David Brooks thinks it. David Gregory thinks it. The Washington Post editorial page thinks it. And, what the heck, I think it. If health care reform passes Congress, the final legislation probably won't cut the cost of medical care as quickly as seems possible on paper. But would the legislation make a good start--as good a start as possible, given political reality? Brooks, Gregory, the Post, and plenty of other critics seem to think the answer is "no." I think they are nuts.
Since conservatives continue to swoon unashamedly over Paul Ryan and his near-unique ability to ability to discuss health care at some higher level than Fox News talking points -- more examples of the Ryan love-fest can be found here and here -- I should interject to point out that Ryan has proven fairly unable to defend himself. If you're not following this gripping story, Ryan appeared at the Blair House summit and charged that President Obama's health care plan would increase rather than decrease deficits.
In 2003, Ron Suskind wrote a famous article about the Bush administration's lack of interest in, or knowledge of, domestic policy. The article centered on the influence of Karl Rove and his staff: "There were no actual policy white papers on domestic issues. There were, truth be told, only a couple of people in the West Wing who worried at all about policy substance and analysis, and they were even more overworked than the stereotypical nonstop, twenty-hour-a-day White House staff.
At last week's health care summit, Paul Ryan launched a broad attack on the fiscal soundness of President Obama's health care reform. rather than interjecting with a reply, Obama allowed the next speaker in line to make his point. It's possible that Obama, who had otherwise displayed tremendous command of the details of the issue, simply didn't know how to respond.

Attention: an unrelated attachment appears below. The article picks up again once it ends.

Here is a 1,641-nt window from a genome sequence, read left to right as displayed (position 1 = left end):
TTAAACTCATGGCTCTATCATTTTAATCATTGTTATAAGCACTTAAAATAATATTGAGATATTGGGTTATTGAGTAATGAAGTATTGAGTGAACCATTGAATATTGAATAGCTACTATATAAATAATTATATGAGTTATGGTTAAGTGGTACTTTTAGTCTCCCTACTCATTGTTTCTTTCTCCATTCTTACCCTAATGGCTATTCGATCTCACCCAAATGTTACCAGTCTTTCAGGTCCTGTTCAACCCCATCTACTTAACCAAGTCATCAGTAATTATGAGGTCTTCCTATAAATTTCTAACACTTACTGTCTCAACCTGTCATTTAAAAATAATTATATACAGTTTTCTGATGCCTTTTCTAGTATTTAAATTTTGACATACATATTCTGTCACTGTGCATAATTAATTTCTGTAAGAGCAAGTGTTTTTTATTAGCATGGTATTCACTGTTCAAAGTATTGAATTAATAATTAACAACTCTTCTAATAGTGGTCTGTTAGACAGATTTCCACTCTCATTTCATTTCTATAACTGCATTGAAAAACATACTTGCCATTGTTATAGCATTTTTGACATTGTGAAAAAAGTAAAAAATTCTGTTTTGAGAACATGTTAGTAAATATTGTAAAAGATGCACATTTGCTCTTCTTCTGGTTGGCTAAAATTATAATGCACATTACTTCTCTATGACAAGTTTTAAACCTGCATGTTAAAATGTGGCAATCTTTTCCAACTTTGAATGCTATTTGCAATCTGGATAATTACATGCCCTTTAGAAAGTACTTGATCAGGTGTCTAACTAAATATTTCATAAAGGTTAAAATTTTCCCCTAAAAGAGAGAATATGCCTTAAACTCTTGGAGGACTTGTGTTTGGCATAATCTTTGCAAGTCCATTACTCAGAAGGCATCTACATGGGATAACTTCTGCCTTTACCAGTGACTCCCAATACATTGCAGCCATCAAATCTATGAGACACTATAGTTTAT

Ezra Klein has a lengthy, thorough response to the arguments that Republican Paul Ryan has made about the Democratic plans for health care reform. According to Ezra, Ryan make a few good points but is mostly wrong. It will shock you, I know, to hear that I agree with Ezra's analysis. But that's not the reason, or at least the only reason, the article is worth reading. At the end of the article, Ezra reports on an interview he conducted with economist Robert Reischauer: Robert Reischauer is the head of the Urban Institute.
In a superb speech at the Brookings Institution this afternoon, House Majority Leader Steny Hoyer called on the United States—elected representatives and average citizens alike—to “rededicate ourselves to the painful, unglamorous, and indispensible work of fiscal discipline.” Drawing on the studies of leading economists and historians, he warned that failing to do so would be committing ourselves to national decline.
Who won? It's the exact same question people asked in 2008, after each of the presidential debates. I didn't like it then and I don't like it now. What's "winning"--scoring more debate points, making fewer gaffes, or simply appealing to more voters? And aren't all those judgments pretty subjective anyway? But if Thursday's event didn't produce a winner, it was clarifying. Health care reform, as I've said many times now, is really about achieving three basic goals: Making sure everybody has insurance, making sure coverage is good, and making sure that, over time, medical care will cost less.
Who won? It's the exact same question people asked in 2008, after each of the presidential debates. I didn't like it then and I don't like it now. What's "winning"--scoring more debate points, making fewer gaffes, or simply appealing to more voters? And aren't all those judgments pretty subjective anyway? But if Thursday's event didn't produce a winner, it was clarifying. (Click here to read more.)
Most of the Republicans have relied upon scripted talking points and generalized denunciations of big government and a "government takeover." Numerous Democrats in the room have explained why it's not possible to ban insurance companies from discriminating against those with preexisting conditions without also covering everybody and subsidizing those who afford it.
Mike Potemra at National Review argues that liberals should like the filibuster: I address this question to Rachel Maddow, who just delivered a long and passionate address against the filibuster (I caught only the last five minutes of it): Three years from now, Palin is president, with J. D. Hayworth as Senate majority leader, and Michele Bachmann as Speaker of the House. (Of course it’s impossible – just like the election of Obama was, and the election of Scott Brown, and . .